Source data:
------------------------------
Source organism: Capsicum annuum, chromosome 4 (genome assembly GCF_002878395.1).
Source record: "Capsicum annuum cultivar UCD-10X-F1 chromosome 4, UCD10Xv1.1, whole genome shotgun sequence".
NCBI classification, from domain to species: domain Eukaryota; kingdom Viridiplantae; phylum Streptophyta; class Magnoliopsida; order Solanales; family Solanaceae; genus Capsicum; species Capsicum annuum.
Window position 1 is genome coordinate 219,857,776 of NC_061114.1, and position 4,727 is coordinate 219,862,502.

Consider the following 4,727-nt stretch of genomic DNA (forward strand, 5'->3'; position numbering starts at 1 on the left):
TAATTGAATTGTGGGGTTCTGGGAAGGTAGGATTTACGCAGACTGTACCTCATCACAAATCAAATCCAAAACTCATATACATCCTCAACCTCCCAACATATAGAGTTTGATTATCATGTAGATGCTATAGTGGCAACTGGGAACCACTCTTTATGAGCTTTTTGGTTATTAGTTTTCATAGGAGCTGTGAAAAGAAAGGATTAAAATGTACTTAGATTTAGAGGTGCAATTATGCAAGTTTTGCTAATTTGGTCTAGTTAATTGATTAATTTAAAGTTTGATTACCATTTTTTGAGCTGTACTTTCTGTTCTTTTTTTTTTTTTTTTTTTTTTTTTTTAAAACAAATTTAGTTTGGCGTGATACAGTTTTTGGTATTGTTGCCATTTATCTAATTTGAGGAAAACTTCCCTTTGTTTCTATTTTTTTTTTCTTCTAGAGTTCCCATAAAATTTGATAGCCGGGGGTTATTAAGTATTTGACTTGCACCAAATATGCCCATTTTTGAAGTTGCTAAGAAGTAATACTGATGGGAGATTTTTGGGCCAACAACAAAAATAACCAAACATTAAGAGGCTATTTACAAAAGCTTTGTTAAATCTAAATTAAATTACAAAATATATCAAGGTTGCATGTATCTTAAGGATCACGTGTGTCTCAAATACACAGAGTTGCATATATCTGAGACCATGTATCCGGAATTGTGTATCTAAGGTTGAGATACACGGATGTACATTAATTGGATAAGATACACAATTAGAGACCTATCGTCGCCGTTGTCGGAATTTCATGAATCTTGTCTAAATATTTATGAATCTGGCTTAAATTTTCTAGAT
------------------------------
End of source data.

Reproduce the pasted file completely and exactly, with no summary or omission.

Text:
Source organism: Capsicum annuum, chromosome 4 (genome assembly GCF_002878395.1).
Source record: "Capsicum annuum cultivar UCD-10X-F1 chromosome 4, UCD10Xv1.1, whole genome shotgun sequence".
NCBI classification, from domain to species: domain Eukaryota; kingdom Viridiplantae; phylum Streptophyta; class Magnoliopsida; order Solanales; family Solanaceae; genus Capsicum; species Capsicum annuum.
Window position 1 is genome coordinate 219,857,776 of NC_061114.1, and position 4,727 is coordinate 219,862,502.

Consider the following 4,727-nt stretch of genomic DNA (forward strand, 5'->3'; position numbering starts at 1 on the left):
TAATTGAATTGTGGGGTTCTGGGAAGGTAGGATTTACGCAGACTGTACCTCATCACAAATCAAATCCAAAACTCATATACATCCTCAACCTCCCAACATATAGAGTTTGATTATCATGTAGATGCTATAGTGGCAACTGGGAACCACTCTTTATGAGCTTTTTGGTTATTAGTTTTCATAGGAGCTGTGAAAAGAAAGGATTAAAATGTACTTAGATTTAGAGGTGCAATTATGCAAGTTTTGCTAATTTGGTCTAGTTAATTGATTAATTTAAAGTTTGATTACCATTTTTTGAGCTGTACTTTCTGTTCTTTTTTTTTTTTTTTTTTTTTTTTTTTAAAACAAATTTAGTTTGGCGTGATACAGTTTTTGGTATTGTTGCCATTTATCTAATTTGAGGAAAACTTCCCTTTGTTTCTATTTTTTTTTTCTTCTAGAGTTCCCATAAAATTTGATAGCCGGGGGTTATTAAGTATTTGACTTGCACCAAATATGCCCATTTTTGAAGTTGCTAAGAAGTAATACTGATGGGAGATTTTTGGGCCAACAACAAAAATAACCAAACATTAAGAGGCTATTTACAAAAGCTTTGTTAAATCTAAATTAAATTACAAAATATATCAAGGTTGCATGTATCTTAAGGATCACGTGTGTCTCAAATACACAGAGTTGCATATATCTGAGACCATGTATCCGGAATTGTGTATCTAAGGTTGAGATACACGGATGTACATTAATTGGATAAGATACACAATTAGAGACCTATCGTCGCCGTTGTCGGAATTTCATGAATCTTGTCTAAATATTTATGAATCTGGCTTAAATTTTCTAGAT